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Contrary to popular belief the DDR-process in Liberia has largely failed to destroy the command structures of armed groups, as informal ties continue to thrive between former mid-level commanders (ex-MiLCs) and their old subordinates. Does the resilience of such networks constitute challenges to democratization and institution-building? How can warlords and politicians employ them to engage in warfare and crime? What roles have ex-MiLCs in the exploitation of natural resources? What roles have they in the setup of vigilante groups? Ex-MiLCs are not just a threat to peaceful post-war society, but can equally be sources of social stabilization. Which roles have ex-MiLCs taken, or been given, in the post-war society that strengthens civilian modes of life? And how are they in such roles able to assist their former soldiers to secure livelihoods beyond structures of violence and criminality.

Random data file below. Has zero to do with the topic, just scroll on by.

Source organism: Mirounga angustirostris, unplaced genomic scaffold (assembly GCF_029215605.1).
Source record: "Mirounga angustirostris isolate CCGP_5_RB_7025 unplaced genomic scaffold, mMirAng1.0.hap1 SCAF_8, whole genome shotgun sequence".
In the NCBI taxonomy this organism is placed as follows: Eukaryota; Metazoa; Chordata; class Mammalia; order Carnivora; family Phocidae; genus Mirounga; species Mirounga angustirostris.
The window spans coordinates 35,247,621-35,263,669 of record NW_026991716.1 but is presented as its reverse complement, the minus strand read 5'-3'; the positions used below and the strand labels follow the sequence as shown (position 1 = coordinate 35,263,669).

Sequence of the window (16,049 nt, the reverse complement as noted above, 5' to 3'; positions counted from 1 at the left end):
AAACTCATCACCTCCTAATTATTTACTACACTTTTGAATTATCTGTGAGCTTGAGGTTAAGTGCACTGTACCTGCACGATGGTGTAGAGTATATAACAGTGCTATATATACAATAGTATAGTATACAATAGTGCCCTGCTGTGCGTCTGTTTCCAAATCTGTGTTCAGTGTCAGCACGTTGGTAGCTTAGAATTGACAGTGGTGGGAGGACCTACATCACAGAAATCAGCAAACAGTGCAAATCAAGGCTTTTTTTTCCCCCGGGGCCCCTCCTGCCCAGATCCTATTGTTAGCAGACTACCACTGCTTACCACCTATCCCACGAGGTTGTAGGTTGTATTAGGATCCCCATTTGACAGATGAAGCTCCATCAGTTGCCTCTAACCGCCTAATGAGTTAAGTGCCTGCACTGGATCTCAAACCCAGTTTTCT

The purpose of the project is therefore to develop strategies for how to prevent ex-MiLCs from using their old networks to engage in illicit activities. To this end, the study will conduct in-depth, semi-structured interviews with ex-MiLCs and fighters in Liberia. The hope is that this will generate new insights into how we can address the threat posed by informal military structures. This project was initiated during the spring of 2011 and is funded by UFORSK/Sida.